After testing the Tongue Drive System by able-bodied subjects in a variety of experiments, we started evaluating it in a clinical settings by individuals with severe disabilities. We successfully completed the first round of clinical trial at the Shepherd Center in Atlanta, GA. In this trial, 13 individuals with spinal cord injury at C2-C5 level used the Tongue Drive System for computer access and wheelchair control, while the research team collected data on the usability and efficacy of the system hardware, signal processing algorithms, and GUI software. Participants also provided us with valuable feedback on how to improve the Tongue Drive System further and how they would like to use it.
In our Second Clinical Trial all participants, 23 able-bodied and 11 with tetraplegia in two cities, Atlanta and Chicago, received magnetic tongue piercings and used the system for 5 and 6 weeks, respectively. The results of this study has been published in the journal Science Translational Medicine.
Now we have focused on development of the intraoral Tongue Drive System (iTDS) to shrink the size of electronics and battery to the extent that it would comfortably fit inside the mouth without interfering with speech. The next step would be evaluating the iTDS in a clinical trial and comparing it with the eTDS in terms of usability, comfort, and acceptability among potential end users. We also plan to test both systems in the users’ home, office, and outdoor environments.

Team Tongue Drive with one of the participants in the 2nd TDS clinical trial 

First Clinical Trial at Shepherd Center

Text Box: Clinical Trial Completed 
If you have tetraplegia, live in Atlanta, GA or Chicago, IL, and interested in participating in the upcoming clinical trials, please do contact Dr. Ghovanloo.

Tongue Drive System V5

An early prototype of the internal Tongue Drive System (iTDS)

Magnetic Tongue Barbell made of Titanium by Anatometal 

Text Box: Intraoral Tongue Drive System (iTDS) Technical info

Tongue Drive System in the NEWS:

 

July 26, 2014:

Tongue Drive featured in New Scientist magazine: Hand to Mouth

July 24, 2014:

Tongue Drive featured in Narratively: The Tongue-Powered Test Drive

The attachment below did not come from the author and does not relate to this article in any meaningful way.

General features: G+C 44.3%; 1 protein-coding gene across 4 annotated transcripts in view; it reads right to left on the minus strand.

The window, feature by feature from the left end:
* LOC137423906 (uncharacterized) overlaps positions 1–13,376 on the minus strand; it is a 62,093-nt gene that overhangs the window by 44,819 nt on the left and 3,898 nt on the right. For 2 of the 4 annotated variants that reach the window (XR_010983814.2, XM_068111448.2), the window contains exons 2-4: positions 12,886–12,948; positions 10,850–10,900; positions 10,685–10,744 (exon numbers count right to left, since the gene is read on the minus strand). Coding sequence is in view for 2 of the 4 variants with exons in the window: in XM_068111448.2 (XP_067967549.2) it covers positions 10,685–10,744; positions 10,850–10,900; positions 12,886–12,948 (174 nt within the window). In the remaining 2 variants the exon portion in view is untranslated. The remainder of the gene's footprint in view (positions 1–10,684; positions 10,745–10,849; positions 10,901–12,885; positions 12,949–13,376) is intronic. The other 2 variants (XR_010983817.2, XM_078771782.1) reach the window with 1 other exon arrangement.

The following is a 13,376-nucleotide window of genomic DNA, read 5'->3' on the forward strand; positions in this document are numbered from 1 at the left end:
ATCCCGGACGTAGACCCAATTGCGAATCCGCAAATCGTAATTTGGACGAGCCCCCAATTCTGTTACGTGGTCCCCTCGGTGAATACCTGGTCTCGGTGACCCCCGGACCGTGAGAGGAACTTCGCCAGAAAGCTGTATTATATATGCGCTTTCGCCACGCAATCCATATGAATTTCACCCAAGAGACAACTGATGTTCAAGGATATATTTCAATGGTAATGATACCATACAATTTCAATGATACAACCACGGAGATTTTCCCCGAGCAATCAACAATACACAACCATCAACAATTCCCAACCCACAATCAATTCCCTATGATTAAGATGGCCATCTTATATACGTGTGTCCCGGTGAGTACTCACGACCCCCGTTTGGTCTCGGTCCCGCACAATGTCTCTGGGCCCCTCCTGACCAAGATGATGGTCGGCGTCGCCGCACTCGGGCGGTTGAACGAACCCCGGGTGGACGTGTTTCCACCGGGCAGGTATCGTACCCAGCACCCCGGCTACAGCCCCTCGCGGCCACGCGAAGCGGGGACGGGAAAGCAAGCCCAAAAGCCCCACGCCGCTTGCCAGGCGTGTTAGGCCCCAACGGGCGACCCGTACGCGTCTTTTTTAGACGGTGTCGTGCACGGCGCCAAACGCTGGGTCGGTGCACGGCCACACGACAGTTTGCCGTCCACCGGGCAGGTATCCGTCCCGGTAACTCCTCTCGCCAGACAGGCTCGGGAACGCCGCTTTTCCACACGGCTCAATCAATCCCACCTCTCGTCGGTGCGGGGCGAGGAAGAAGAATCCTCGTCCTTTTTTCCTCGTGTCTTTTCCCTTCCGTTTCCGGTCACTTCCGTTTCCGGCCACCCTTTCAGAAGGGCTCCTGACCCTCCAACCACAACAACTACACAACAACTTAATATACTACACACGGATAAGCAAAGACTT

Georgia Tech coverage of the results of the TDS clinical study: Tongue Drive Wheelchair

Shepherd Center coverage of the results of the TDS clinical study: Tongue Piercing Put to Medical Use

Washington Post coverage of the results of the TDS clinical study: Tongue pierce lets the paralyzed drive wheelchairs

The wheelchair driven by a tongue piercing: Cool concept faces uphill battle

BBC coverage of the results of the TDS clinical study: Body piercing controls wheelchair

Radio Interview: BBC World Business Report

Fox NEWS coverage of the results of the TDS clinical study: Tongue-controlled wheelchairs prove effective for quadriplegic patients

Live Science coverage of the results of the TDS clinical study: Tongue-Controlled Wheelchair Helps Paralyzed People Move

Results of the TDS clinical study is published in Science Translational Medicine (Impact factor > 10).

Intra Tongue Drive System featured on cnet:

Now your tongue can secretly operate a computer, wheelchair

Intra Tongue Drive System featured on Georgia Tech research NEWS website:

Tongue Drive System Goes Inside the Mouth to Improve Performance and User Comfort

Tongue Drive featured in Spinal Column magazine:

Powered by the Tongue

Tongue Drive featured in the WGN-TV Medical Watch: Tongue-Drive System

Tongue Drive featured in the New York Times:

Piercing a Tongue, in the Name of Mobility

Tongue Drive System becomes a 2010 DaVinci Awards finalist and goes on to win the inaugural People’s Choice Award: “The LEO”

Tongue Drive featured in CNN Health Minute:

Wheelchair Mobility at the Tip of the Tongue 

Tongue Drive featured in e-Advances, the NIH-NIBIB online magazine:

Tongue-Operated Devices Help Paralyzed People

Tongue Drive featured on Science Nation (The NSF online Magazine):

Tongue Driver

Tongue Drive on Georgia Tech research NEWS website:

Clinical Trial Shows That Quadriplegics Can Use Tongue Drive System

Tongue Drive featured in New Scientist:

Magnet and glue turn tongue into joystick

Tongue Drive featured in USA TODAY:

'Tongue Drive' operates wheelchair

Tongue Drive featured in Reuters:

Device puts steering at the tip of the tongue